Things you should never, under any circumstances, ingest but are technically food


#2122

If you make your own relatively concentrated chicken broth, you’ll find it basically turns gelatinous, too. I’m not sure if they have to cook the chicken as much as they seem to do for it to last in the can, but other than that, I don’t find that canned chicken to be all that crazy.


#2123

I hear ya, it’s just cold. Warmed up, that entire presentation would look a lot different.


#2124

And back to the world of ridiculous fast-food items


#2125

KFC seems to be the fast food chain that just said screw it, we’re not catering to any actual nutritional guideline. They’ve had the Double Down Sandwich, the Double Down Dog, whatever that strange burrito thing they had with fried chicken in it, and the Family Feast bucket with like four sides of fries on the top of it. That’s not even counting the crazy stuff at the KFC’s in Asia.

Just all out crazy stuff. The Cheetos sandwich does not surprise me.


#2126

Weren’t Cheetos designed by some kind of expert to be as addictive as possible? So I guess it makes sense for KFC.


#2127

Yeah, KFC’s owner YUM Brands is basically doing the same thing at Taco Bell too.

Basically saying, “Yeah Fast Food is unhealthy, but we’ll make it crazy for you.”


#2128

Oh wow, I had completely forgotten that. Now the nacho fries and other stuff there makes more sense.


#2129

It’s not an unreasonable strategy, to be fair. Nobody health conscious is going to eat at either chain, so you might as well, well, double down.


#2130

Actually some report years ago noted that some of the meal and food options at Taco Bell were among the best you could easily acquire, dollar for dollar, calorie for calorie, across the major chains. They obviously have lots of stupendously bad things, but also quite a few surprisingly good ones!


#2131

So I hate Chef Boyardee. I have always hated Chef Boyardee, even as a child. I hated it so much that I actually thought I hated ravioli for a long time simply because I thought ravioli tasted like Chef Boyardee ravioli (when I had other ravioli later in life I realized I loved it).

Fast forward to the year 2019 and Chef Boyardee has released “Throwback Recipes” which apparently are more like the original and not so much like the disgusting crap they’ve been peddling for ages. I am in the process of consuming one such Throwback—the ravioli no less, and my verdict is…that it’s not bad. It certainly can’t compare to fresh, dried, or even frozen ravioli, but for canned food it’s completely passable. I’m even going to eat the whole thing!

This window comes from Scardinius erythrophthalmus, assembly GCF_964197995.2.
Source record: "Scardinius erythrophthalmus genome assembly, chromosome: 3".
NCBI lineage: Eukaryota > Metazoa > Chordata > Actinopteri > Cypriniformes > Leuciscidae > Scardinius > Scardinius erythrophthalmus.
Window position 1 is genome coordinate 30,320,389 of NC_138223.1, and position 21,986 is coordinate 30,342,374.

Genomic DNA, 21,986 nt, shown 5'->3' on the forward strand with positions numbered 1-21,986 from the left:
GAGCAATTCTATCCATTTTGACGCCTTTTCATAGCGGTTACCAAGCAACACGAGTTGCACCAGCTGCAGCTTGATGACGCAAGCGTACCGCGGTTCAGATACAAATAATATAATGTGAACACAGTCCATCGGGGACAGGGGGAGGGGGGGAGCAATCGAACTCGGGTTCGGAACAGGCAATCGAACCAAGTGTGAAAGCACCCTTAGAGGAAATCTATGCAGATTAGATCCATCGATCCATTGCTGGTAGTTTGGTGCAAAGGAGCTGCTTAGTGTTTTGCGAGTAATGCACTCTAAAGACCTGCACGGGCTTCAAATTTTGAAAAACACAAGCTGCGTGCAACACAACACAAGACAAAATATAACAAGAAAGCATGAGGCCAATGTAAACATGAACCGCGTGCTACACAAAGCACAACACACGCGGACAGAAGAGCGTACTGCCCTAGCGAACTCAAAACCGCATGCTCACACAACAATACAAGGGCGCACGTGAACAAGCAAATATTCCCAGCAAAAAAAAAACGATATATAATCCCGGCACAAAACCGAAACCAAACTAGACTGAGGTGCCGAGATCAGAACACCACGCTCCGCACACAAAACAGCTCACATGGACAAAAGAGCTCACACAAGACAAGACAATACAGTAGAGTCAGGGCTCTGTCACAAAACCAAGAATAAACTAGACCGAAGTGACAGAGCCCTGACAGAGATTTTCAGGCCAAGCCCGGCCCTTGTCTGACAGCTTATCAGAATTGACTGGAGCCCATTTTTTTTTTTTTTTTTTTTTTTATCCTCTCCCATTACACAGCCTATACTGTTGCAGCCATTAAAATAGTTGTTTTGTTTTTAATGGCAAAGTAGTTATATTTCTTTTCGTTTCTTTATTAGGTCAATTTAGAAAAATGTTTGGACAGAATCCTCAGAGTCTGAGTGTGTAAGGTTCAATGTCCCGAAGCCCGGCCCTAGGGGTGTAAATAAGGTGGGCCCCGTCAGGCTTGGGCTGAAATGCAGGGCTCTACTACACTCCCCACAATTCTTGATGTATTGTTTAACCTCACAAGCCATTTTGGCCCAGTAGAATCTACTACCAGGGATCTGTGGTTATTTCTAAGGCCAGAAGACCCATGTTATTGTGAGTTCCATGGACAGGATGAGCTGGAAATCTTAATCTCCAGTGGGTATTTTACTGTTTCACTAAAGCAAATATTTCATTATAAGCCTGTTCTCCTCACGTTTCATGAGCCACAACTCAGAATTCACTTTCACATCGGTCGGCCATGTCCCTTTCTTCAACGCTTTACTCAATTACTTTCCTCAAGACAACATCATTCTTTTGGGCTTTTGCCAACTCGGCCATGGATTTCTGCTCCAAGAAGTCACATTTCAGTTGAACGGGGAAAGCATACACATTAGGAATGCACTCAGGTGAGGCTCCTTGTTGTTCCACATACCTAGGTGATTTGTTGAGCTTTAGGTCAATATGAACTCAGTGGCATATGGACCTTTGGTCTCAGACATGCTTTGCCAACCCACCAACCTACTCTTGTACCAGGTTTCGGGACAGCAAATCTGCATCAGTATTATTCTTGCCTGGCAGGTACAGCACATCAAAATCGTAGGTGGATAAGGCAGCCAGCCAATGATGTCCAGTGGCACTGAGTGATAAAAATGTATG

I probably won’t buy it again, but it’s good to know that in a survival situation where some is available, I won’t have to immediately resort to cannibalism.


#2132

I will admit that, sometimes, I eat Chef Boyardee ravioli cold out of the can.


#2133

Its not that Cheetos were specifically designed to be addictive, they’re just considered one of the more perfect junk foods by “food product engineers” based on their optimization criteria. Low cost, mouth-feel, color vibrancy, flavor, uniqueness, etc. That last one being a big deal. If you’re looking for a Cheeto-like experience in nature, you’ll never find it. Nothing tastes or feels like a Cheeto except a competing cheese puff snack.


#2134

#2135

Are you sure they were not designed to be addictive? Specifically, that they fool the body into thinking they haven’t eaten anything, so you can’t reach satiety, so you are driven to keep eating…


#2136

No more than any other junk food. There’s a great book about the (relatively new) art and science behind food “optimizing.” It’s a mix of marketing, nutritional science, and taste engineering.

A lot of foods that we now recognize as addictive junk food were created before much thought was put into the science behind them. They were also not made with the intention of someone sitting down and eating a whole bag at once. Cheetos, for example, were invented in 1948 and the main criteria at the time was making a snack that tasted good, but had enough density to not get crushed in transit like regular chips seemed to do all the time. It just happened to have the perfect mouth crunch and vanishing caloric density to be dangerous.

Excerpt published here:

Frito-Lay had a formidable research complex near Dallas, where nearly 500 chemists, psychologists and technicians conducted research that cost up to $30 million a year, and the science corps focused intense amounts of resources on questions of crunch, mouth feel and aroma for each of these items. Their tools included a $40,000 device that simulated a chewing mouth to test and perfect the chips, discovering things like the perfect break point: people like a chip that snaps with about four pounds of pressure per square inch.

To get a better feel for their work, I called on Steven Witherly, a food scientist who wrote a fascinating guide for industry insiders titled, “Why Humans Like Junk Food.” I brought him two shopping bags filled with a variety of chips to taste. He zeroed right in on the Cheetos. “This,” Witherly said, “is one of the most marvelously constructed foods on the planet, in terms of pure pleasure.” He ticked off a dozen attributes of the Cheetos that make the brain say more. But the one he focused on most was the puff’s uncanny ability to melt in the mouth. “It’s called vanishing caloric density,” Witherly said. “If something melts down quickly, your brain thinks that there’s no calories in it . . . you can just keep eating it forever.”.


#2137

Marks and Spencer’s “love sausage”: